Inch & Annascaul (Co. Kerry / Southwest)
Inch Strand is actually a sandy peninsula extending almost half way across Dingle Bay, popular in summer for paddling, swimming, shore angling, and ball games, but at its atmospheric best out of season, when it is deserted. Dolphins can often be seen playing offshore. It is noted for its wildlife, and has several sites of archaeological interest. There is also a history of piracy, when wreckers used lanterns to mis-guide ships onto the sands in bad weather and then plunder them.
Inch (Inse), in the foothills of the Slieve Mish Mountain range, has some interesting old buildings.
Redcliff House, originally a Hickson residence, was more recently made famous by Bishop Casey and currently run as a friendly and welcoming Guest House
Dún Clar is a fine Ringfort in the vicinity.
Annascaul / Anascaul (Abhainn an Scáil / Abba na Scáil) is a small fishing and farming village near the mouth of the Owenascaul / Anascaul River at the foot of Beenoskee mountain in the Slieve Mish range.
The origin of the name is disputed; some say it refers to “The River of Scail” (Scail Ni Mhúirnáin is a character in local folklore), others claim it is “The River of Shadows”, while a third claim is for “Ford of the Heroes”:
The South Pole Inn was once owned by Thomas Crean, the Antarctic explorer who participated in Robert Scott‘s failed 1912 expedition and Ernest Shackleton‘s epic voyage from Elephant Island to South Georgia. He is commemorated by a statue nearby.
Jerome Connor, (1874 – 1943), aka Patrick Jeremias Connor, Jerome Conner, Jerome Stanley Connor, J Stanley Connor and “St Jerome” Connor, the internationally renowned commemorative sculptor, who moved to New England in 1888, lived in Washington DC from 1910 to 1925 before moving to Dublin, and whose work is best known in the USA, was born locally.
The district has become popular in recent years with artists, craftsfolk and seekers of alternative lifestyles.
Annascaul Lake and surroundings. (Photo by SMc4Pix)
The area is rich in archaeological remains, and is renowned for lovely walks.
Bunnaneer is a sea inlet where the fishermen used to launch their Curraghs from the ummer carved out of solid rock. Recently it has become a popular spot for surfers. In the evenings this is a great place to relax quietly, sitting on a rock and listening to the lapping waves.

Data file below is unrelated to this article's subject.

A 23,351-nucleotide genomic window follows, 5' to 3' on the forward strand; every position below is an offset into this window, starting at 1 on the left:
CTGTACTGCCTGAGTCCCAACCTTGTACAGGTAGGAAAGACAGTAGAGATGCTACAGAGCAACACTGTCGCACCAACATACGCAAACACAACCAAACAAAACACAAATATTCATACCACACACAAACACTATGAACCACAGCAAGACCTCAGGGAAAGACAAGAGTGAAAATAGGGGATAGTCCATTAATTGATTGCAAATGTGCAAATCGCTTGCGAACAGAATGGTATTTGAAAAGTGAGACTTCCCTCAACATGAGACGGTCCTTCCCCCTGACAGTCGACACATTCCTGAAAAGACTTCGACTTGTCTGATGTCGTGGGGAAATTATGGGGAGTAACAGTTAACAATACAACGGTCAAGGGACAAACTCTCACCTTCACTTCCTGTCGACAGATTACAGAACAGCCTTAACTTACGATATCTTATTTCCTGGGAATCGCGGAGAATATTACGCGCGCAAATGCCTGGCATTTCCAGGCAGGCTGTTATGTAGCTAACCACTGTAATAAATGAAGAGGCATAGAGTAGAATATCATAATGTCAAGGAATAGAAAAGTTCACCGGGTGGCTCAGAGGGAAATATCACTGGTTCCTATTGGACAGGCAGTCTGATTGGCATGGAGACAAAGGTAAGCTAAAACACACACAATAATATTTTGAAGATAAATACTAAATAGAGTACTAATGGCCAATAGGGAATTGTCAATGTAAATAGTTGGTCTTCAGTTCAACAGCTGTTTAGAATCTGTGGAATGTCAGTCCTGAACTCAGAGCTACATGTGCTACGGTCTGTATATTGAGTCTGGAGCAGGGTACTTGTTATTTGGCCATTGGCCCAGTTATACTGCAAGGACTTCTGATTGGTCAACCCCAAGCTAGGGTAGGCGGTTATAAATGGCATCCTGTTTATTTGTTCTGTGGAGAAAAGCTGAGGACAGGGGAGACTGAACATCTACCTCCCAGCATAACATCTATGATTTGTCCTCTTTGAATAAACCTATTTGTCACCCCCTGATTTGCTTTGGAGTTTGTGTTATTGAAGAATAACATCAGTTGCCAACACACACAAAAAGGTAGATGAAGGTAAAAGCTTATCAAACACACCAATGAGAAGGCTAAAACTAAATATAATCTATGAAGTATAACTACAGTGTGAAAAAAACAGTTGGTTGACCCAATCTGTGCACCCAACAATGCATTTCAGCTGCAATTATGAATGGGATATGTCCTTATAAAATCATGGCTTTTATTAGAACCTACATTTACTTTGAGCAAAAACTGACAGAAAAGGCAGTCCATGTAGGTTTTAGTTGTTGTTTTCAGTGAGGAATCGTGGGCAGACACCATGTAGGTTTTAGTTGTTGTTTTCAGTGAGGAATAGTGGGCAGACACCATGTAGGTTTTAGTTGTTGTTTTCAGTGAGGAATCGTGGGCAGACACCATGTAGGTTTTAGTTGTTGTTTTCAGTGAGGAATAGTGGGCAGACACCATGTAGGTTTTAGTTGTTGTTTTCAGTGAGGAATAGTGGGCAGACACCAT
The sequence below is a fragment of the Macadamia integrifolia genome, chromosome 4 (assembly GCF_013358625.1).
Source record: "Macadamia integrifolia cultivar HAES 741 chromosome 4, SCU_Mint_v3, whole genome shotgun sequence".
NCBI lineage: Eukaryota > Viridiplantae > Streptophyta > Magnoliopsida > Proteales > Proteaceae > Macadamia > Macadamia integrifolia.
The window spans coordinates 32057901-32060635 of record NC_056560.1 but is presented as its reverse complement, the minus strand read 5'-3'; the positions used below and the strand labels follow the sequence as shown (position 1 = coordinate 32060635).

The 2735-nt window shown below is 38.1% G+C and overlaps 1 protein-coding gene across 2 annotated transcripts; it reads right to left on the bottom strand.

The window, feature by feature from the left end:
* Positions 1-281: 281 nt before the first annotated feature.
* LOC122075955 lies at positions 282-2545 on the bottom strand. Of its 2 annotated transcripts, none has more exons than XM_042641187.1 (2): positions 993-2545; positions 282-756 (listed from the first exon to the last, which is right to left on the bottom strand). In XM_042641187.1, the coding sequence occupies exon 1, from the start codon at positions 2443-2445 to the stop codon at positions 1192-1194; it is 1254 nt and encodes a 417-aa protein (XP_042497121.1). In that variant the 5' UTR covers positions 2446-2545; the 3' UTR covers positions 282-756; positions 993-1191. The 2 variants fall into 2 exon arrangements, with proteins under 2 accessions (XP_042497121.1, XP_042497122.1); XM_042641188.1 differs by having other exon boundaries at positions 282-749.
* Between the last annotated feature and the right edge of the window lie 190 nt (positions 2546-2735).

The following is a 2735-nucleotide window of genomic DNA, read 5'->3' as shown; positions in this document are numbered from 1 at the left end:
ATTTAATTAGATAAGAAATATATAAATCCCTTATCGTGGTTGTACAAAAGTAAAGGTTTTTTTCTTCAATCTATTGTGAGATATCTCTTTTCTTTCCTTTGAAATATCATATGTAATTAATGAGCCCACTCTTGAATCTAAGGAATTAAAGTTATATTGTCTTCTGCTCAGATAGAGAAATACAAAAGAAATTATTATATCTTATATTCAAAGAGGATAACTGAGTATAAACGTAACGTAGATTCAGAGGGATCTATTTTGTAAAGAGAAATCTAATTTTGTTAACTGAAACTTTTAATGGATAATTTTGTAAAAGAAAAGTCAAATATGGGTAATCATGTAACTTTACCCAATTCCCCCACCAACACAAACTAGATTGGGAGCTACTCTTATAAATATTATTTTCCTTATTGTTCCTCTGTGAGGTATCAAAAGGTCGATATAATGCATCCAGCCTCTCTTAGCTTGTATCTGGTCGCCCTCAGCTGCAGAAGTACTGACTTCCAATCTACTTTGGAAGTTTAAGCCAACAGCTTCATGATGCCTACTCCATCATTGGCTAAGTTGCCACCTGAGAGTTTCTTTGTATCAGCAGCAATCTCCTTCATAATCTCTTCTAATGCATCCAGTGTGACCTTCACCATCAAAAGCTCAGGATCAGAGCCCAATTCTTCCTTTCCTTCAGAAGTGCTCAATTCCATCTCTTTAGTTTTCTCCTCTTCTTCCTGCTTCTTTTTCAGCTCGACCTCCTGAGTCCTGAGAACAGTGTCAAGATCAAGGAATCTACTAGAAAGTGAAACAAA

Lios Póil / Lispole (Co. Kerry / Southwest)
Lios Póil / Lispole is a scattered community, bounded on the north by mountains and on the south by cliffs and inlets of Dingle Bay. The village grew up around the bridge over the Owenalondrig River in the C19th.
The Old Viaduct of the Tralee & Dingle Light Railway is a monument to C19th engineering ingenuity. (Photo by Kglavin)
Lispole railway station opened in 1891 and finally closed in 1953.
Minard Castle, on a piece of land stretching out into Kilmurry Bay, was originally a C15th stronghold of the Knight of Kerry. (Photo – www.lehigh.edu)
Walter Hussey of Dingle fled here from Castlegregory with a garrison in 1641. Colonels Lehunt and Sadler besieged the castle. The defenders, being short of ammunition, were forced to use pewter bullets. As soon as the besiegers noticed this, they approached the castle by stealth, placed a charge under it, and blew up a great section. A considerable portion of the castle remains.
The strand near the castle is a natural storm beach, the boulders being thrown up by the sea at its most violent. A tiny cove has sloping cliffs in close formation, resembling sails in a hard-fought yacht race. Behind the castle there is a slipway used by local fishermen.
Not far from that there is a Holy Well dedicated to Saint John; this well is known to have been visited in pre-Christian times and still frequented today, especially on 24th June, the saint’s feast / Pattern day. Beside it is a Wish Tree.
Béal is a small beach overlooked by a spectacular sea stack known as An Searrach (“The Foal”). Part of the parish of Kinard, this beach is much used by sea anglers.